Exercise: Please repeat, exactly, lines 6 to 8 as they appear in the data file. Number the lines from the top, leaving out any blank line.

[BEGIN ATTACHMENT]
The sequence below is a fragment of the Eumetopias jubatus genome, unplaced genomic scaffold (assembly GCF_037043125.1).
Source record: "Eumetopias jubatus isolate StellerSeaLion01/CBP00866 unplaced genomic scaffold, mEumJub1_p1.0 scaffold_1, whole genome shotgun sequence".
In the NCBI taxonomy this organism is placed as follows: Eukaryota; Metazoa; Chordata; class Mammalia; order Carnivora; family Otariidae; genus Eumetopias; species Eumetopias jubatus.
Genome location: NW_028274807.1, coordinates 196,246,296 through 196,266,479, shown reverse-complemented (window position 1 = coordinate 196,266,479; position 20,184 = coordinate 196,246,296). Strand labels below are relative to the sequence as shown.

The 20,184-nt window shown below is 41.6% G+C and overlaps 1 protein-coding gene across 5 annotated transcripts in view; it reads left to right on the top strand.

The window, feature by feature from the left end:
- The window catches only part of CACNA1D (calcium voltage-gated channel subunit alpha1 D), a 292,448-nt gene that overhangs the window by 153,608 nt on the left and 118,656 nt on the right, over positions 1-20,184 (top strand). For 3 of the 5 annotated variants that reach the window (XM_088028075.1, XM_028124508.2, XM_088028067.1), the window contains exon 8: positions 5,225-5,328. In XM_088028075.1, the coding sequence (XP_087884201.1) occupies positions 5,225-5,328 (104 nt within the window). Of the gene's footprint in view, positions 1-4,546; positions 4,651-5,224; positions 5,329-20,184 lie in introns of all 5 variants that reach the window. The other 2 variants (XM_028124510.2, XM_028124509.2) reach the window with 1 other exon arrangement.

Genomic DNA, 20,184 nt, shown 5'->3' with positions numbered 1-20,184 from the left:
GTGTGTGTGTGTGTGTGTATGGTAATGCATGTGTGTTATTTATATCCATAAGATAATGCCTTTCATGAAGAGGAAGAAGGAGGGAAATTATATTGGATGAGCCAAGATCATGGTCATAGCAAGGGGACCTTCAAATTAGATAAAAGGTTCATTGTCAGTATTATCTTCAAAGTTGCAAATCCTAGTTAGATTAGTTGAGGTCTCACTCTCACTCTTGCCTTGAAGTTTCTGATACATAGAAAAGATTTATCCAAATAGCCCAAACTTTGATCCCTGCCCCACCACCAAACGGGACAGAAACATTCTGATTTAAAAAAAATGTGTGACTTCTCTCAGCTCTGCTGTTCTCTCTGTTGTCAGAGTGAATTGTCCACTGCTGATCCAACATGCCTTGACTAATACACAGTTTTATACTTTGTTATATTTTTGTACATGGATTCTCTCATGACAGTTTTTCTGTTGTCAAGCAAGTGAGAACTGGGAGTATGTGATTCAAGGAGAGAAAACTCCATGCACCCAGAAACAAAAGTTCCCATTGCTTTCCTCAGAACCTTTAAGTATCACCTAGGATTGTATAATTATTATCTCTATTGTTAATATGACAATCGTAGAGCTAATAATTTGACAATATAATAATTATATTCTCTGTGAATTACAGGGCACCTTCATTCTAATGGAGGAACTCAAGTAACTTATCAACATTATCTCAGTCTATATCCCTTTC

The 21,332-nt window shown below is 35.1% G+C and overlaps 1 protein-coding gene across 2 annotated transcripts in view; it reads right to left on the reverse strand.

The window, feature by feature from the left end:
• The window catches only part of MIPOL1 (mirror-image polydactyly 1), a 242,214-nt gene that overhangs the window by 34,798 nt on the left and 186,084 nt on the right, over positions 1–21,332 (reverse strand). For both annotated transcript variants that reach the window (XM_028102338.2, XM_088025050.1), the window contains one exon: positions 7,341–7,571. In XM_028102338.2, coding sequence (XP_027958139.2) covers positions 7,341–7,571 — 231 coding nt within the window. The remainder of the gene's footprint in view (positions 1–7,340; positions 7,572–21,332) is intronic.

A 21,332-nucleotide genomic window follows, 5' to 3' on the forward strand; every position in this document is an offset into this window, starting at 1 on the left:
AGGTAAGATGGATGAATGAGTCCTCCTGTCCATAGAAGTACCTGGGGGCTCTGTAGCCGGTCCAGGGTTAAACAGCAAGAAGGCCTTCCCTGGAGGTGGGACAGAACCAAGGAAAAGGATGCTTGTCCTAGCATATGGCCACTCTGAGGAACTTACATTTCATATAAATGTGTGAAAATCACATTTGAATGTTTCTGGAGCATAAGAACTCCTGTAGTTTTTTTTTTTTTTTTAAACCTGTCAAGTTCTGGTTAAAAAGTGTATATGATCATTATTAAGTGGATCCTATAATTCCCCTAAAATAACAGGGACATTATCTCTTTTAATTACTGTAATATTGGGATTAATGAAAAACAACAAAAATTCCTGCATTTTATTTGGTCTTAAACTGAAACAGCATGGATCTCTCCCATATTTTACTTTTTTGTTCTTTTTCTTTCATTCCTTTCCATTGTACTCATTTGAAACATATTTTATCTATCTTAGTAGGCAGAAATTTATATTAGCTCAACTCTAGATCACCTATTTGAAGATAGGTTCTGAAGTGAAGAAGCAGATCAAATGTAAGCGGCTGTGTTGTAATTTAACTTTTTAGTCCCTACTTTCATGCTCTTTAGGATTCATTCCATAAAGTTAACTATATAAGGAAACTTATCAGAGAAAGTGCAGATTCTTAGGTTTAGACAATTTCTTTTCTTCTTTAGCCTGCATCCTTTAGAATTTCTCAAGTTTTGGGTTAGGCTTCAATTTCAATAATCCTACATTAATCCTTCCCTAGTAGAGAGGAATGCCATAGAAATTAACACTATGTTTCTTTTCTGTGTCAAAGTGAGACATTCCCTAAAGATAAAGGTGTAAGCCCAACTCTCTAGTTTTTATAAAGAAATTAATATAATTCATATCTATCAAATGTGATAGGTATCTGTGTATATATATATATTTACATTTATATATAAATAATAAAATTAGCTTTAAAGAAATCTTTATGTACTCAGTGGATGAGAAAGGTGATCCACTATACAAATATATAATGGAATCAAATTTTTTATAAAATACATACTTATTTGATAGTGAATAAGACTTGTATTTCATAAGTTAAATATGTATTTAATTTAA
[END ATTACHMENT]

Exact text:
The window, feature by feature from the left end:
- The window catches only part of CACNA1D (calcium voltage-gated channel subunit alpha1 D), a 292,448-nt gene that overhangs the window by 153,608 nt on the left and 118,656 nt on the right, over positions 1-20,184 (top strand). For 3 of the 5 annotated variants that reach the window (XM_088028075.1, XM_028124508.2, XM_088028067.1), the window contains exon 8: positions 5,225-5,328. In XM_088028075.1, the coding sequence (XP_087884201.1) occupies positions 5,225-5,328 (104 nt within the window). Of the gene's footprint in view, positions 1-4,546; positions 4,651-5,224; positions 5,329-20,184 lie in introns of all 5 variants that reach the window. The other 2 variants (XM_028124510.2, XM_028124509.2) reach the window with 1 other exon arrangement.

Genomic DNA, 20,184 nt, shown 5'->3' with positions numbered 1-20,184 from the left: